December-April is the rainy, hot season. The weather is sunny and interspersed with periods of rain. The seas are the calmest and the water is at its warmest, and it’s pleasant to swim without a wetsuit. Rain leads to an explosion of greenery on the hillsides of some islands, though the highlands and arid coastal areas don’t change much. The lush green highlands of the islands stay green year-round, and the arid coastal landscapes dominated by lava rock, mangroves, and cacti don’t change much either. The downside is that mosquitoes and the sun are the most intense; you may constantly feel sticky from bug repellent, sunscreen, and the humidity. This season coincides with the busiest tourist period around Christmas and early January.

June-October is the cool, dry season. There are fewer mosquitoes, and the temperature on land is more comfortable for most people. However, the landscapes are more barren and the sea becomes considerably rougher, so seasickness is more of a problem. You’ll need to wear a wetsuit for swimming and snorkeling; the waters can be surprisingly cold. The biggest upside is that the Humboldt Current brings nutrient-rich water from the south; this means marine animals like sea lions, marine iguanas, and seabirds that feed on fish are all more active. June-August is another high season, with many travelers coming for summer vacations.

The islands have short low seasons in May and September. These are the best times to secure last-minute availability, although September is often used by cruise-boat owners as an opportunity to do annual maintenance work. However, cut-price deals can be found year-round if you look hard enough and are flexible.

Passports, Tourist Cards, and Visas

Travelers to Ecuador will need a passport that is valid for at least six months beyond the date of entry. It is easy for most people to visit Ecuador because you don’t need to apply for a visa in advance (unless you are from China or some countries in Africa). On entry to Ecuador, you will get a tourist visa stamp (also called a T-3) that is good for 90 days. You can apply for more time (up to 180 days) by filling out paperwork and applying for an extended tourist visa (12-IX). When entering Ecuador, travelers must also be able to show “proof of economic means” (a credit card is usually good enough) and a return or onward travel ticket out of Ecuador.

To enter the Galápagos, you must obtain the mandatory $20 transit control card from your departure airport (either Quito or Guayaquil). This helps to regulate the exact number of visitors. Upon arrival in the archipelago there is a mandatory $100 national park entrance fee, payable in cash. It’s a hefty fee, but it helps to preserve the islands’ fragile ecosystem. If you have a student or cultural visa, you pay $25, while Ecuadorians pay just $6. Note that a recent crackdown on illegal immigration means that staying beyond 90 days will result in immediate deportation.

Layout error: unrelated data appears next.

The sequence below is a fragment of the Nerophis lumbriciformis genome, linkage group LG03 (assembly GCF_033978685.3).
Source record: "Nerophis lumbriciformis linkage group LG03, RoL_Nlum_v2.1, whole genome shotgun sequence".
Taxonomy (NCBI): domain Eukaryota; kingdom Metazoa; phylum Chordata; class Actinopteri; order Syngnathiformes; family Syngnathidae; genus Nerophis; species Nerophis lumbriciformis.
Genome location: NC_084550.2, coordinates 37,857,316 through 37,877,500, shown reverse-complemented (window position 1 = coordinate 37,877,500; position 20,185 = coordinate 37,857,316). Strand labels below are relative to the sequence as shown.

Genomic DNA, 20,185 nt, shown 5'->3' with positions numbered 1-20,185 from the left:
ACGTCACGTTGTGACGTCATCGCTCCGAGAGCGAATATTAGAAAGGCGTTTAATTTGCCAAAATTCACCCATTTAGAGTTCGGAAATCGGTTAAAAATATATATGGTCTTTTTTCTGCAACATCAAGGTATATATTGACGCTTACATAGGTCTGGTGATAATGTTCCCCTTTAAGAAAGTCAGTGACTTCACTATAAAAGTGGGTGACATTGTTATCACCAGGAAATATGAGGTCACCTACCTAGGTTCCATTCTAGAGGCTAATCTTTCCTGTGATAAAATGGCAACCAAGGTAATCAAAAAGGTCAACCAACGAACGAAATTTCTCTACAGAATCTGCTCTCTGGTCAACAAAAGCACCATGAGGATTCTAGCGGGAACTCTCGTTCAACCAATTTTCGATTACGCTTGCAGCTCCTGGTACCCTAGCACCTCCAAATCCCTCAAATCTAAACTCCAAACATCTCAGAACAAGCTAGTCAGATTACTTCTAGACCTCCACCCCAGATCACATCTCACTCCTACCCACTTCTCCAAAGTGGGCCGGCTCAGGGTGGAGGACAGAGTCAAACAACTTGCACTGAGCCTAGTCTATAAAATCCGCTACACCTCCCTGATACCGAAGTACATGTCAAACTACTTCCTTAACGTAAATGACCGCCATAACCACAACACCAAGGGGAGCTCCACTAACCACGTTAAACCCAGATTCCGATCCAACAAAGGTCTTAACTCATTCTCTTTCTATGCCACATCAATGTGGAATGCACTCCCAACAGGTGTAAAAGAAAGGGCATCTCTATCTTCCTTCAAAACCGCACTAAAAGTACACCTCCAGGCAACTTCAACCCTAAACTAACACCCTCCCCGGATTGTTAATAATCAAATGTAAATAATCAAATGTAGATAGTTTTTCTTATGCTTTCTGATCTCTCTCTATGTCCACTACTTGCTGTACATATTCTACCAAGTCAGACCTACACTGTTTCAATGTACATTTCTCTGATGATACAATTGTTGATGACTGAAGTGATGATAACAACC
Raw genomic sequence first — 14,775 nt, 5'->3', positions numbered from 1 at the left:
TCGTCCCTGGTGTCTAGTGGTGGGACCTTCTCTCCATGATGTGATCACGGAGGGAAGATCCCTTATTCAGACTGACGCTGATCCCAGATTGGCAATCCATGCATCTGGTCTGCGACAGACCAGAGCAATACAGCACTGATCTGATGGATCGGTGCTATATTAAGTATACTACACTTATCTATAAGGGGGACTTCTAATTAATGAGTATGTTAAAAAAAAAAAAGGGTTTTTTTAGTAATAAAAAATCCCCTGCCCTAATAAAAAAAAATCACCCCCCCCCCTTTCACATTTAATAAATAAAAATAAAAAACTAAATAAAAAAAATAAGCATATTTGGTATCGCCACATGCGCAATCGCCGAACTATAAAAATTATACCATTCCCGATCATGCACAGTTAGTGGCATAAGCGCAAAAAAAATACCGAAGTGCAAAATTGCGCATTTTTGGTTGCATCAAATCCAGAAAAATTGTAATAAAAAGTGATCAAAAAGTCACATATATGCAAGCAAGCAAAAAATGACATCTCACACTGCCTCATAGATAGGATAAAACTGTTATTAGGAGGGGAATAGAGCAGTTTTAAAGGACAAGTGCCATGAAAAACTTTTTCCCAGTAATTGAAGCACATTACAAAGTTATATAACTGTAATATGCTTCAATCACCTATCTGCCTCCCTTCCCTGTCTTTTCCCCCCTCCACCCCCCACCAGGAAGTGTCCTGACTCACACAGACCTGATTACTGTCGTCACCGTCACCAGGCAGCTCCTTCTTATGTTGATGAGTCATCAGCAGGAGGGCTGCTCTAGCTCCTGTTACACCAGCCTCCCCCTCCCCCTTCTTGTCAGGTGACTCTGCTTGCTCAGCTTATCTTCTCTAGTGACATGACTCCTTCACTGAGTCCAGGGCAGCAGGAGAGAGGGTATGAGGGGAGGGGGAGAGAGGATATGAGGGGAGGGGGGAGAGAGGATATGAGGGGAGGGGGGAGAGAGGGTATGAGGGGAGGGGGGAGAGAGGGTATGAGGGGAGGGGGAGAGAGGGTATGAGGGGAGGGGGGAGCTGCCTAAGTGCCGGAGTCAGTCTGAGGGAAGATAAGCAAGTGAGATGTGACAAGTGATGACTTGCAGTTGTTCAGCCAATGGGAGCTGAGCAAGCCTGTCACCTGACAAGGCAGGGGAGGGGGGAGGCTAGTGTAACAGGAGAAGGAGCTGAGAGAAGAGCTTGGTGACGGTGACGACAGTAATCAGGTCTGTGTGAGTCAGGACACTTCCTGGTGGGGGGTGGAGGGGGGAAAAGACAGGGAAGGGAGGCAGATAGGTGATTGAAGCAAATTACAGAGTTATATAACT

All visitors should make sure their routine immunizations are up to date. The U.S. Centers for Disease Control and Prevention recommend that travelers be vaccinated against hepatitis A, typhoid fever, and, in cases of close contact with locals, hepatitis B. Rabies vaccinations are also recommended for those venturing into rural areas. Proof of yellow fever vaccination is necessary when entering Ecuador from Peru or Colombia, but it is a good idea no matter where you arrive from. Note that there have been some cases of dengue fever on the Galápagos recently. There is no vaccine, so wear long, light-colored clothing and use mosquito repellent.

The Isabela is a mid-size cruise ship.

Booking a Tour

In simple terms, the farther you are from the Galápagos, the more you pay. Cruises, land tours, and diving tours can all be arranged in your home country or through a travel agency in Ecuador. Keep in mind that when booking a tour from abroad, a deposit of at least $200 per person, via wire transfer or Western Union (no credit cards by Internet or phone), is usually required.

Many travel agencies in Quito and Guayaquil advertise tours, so shopping around is the way to go. Holding out for last-minute deals may save you anywhere from 5 to 35 percent, but be aware that it may leave you stranded as well. Some travelers with time on their hands even fly to the Galápagos, book into a cheap hotel for a few days, and take their chances on finding a last-minute cruise, saving 50 percent in some cases; but there are no guarantees.


Transportation to the islands is generally not included in the price of a tour. Flights to the Galápagos depart from Quito and Guayaquil daily. There are two entrance airports in the Galápagos: one on Baltra, just north of the central island of Santa Cruz, and one on San Cristóbal. The airport on Isabela is only used for interisland flights, and there are no airports on Floreana. Make sure you’re flying to the correct island to begin your tour. Prices are about $350 round-trip from Guayaquil and $400 from Quito.